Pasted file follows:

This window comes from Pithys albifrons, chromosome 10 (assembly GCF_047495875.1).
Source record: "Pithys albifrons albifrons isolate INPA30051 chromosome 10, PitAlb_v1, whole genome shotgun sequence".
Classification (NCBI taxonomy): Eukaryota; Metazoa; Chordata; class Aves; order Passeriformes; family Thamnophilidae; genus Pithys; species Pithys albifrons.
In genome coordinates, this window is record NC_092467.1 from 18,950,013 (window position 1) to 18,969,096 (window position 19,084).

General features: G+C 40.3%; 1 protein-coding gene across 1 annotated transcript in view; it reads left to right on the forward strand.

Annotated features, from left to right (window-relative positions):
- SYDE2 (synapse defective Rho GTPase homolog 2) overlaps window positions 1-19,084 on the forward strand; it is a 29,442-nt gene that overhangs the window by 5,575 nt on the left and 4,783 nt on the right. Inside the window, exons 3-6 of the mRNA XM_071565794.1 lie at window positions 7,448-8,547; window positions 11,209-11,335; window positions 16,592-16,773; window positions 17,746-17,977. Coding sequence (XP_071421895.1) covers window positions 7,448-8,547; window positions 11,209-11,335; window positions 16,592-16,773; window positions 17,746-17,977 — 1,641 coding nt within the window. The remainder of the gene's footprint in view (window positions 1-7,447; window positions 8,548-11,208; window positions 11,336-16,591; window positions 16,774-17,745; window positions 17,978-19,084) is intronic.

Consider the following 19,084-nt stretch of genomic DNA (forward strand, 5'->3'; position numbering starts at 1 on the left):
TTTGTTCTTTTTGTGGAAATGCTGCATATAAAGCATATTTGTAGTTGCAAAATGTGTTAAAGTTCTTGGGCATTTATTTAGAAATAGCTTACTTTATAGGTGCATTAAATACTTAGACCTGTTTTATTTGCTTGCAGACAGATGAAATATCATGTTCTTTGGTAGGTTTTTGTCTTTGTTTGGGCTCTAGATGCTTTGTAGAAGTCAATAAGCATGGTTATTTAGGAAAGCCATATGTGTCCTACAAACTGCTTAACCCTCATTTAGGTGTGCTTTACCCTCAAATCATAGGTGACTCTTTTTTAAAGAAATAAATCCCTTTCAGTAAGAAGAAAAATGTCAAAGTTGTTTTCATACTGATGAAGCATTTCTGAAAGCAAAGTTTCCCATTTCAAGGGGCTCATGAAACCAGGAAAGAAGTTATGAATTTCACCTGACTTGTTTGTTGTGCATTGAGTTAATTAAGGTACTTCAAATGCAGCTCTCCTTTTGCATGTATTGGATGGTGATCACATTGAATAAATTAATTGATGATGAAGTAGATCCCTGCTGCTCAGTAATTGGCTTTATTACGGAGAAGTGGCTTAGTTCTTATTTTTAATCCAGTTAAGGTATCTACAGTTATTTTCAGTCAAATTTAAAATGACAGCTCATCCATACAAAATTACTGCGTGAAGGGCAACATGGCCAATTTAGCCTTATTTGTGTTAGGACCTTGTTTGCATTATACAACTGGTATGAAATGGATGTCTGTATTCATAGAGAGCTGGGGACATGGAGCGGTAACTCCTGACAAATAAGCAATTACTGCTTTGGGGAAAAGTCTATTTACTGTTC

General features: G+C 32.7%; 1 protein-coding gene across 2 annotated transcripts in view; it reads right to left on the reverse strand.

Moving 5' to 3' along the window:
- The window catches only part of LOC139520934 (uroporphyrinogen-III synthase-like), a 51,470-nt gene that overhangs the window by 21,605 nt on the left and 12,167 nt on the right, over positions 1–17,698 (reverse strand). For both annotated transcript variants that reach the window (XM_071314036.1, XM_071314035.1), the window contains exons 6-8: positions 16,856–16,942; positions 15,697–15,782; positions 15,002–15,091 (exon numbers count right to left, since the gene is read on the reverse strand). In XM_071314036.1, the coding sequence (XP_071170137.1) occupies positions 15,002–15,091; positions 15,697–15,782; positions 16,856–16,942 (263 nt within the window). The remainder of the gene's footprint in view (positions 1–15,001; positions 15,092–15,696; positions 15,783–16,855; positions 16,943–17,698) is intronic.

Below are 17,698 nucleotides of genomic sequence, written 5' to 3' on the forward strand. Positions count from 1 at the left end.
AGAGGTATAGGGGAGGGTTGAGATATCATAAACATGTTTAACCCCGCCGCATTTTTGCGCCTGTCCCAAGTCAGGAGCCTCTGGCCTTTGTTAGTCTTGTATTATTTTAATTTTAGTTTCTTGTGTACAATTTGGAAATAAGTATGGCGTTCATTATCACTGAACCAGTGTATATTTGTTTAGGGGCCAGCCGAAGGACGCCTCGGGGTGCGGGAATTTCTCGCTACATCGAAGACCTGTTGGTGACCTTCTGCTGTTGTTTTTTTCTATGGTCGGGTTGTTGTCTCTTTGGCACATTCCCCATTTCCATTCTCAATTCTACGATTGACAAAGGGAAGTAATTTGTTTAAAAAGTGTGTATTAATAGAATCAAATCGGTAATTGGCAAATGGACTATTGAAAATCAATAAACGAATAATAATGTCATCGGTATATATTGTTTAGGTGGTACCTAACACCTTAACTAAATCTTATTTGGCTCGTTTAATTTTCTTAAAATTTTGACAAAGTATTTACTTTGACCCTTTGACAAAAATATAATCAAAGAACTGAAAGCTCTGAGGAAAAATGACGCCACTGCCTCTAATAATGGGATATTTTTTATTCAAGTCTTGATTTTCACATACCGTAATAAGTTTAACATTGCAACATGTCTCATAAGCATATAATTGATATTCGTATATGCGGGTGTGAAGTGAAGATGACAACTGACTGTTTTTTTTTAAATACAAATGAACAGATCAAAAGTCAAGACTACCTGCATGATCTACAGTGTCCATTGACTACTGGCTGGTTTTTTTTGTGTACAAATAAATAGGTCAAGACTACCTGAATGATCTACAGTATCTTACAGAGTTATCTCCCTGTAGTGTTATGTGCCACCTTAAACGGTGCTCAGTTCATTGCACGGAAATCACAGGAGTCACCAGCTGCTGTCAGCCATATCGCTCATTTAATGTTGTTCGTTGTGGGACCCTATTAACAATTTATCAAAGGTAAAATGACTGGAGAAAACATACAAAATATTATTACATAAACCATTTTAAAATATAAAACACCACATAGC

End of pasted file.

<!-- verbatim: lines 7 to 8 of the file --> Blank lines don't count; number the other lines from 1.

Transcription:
- SYDE2 (synapse defective Rho GTPase homolog 2) overlaps window positions 1-19,084 on the forward strand; it is a 29,442-nt gene that overhangs the window by 5,575 nt on the left and 4,783 nt on the right. Inside the window, exons 3-6 of the mRNA XM_071565794.1 lie at window positions 7,448-8,547; window positions 11,209-11,335; window positions 16,592-16,773; window positions 17,746-17,977. Coding sequence (XP_071421895.1) covers window positions 7,448-8,547; window positions 11,209-11,335; window positions 16,592-16,773; window positions 17,746-17,977 — 1,641 coding nt within the window. The remainder of the gene's footprint in view (window positions 1-7,447; window positions 8,548-11,208; window positions 11,336-16,591; window positions 16,774-17,745; window positions 17,978-19,084) is intronic.

Consider the following 19,084-nt stretch of genomic DNA (forward strand, 5'->3'; position numbering starts at 1 on the left):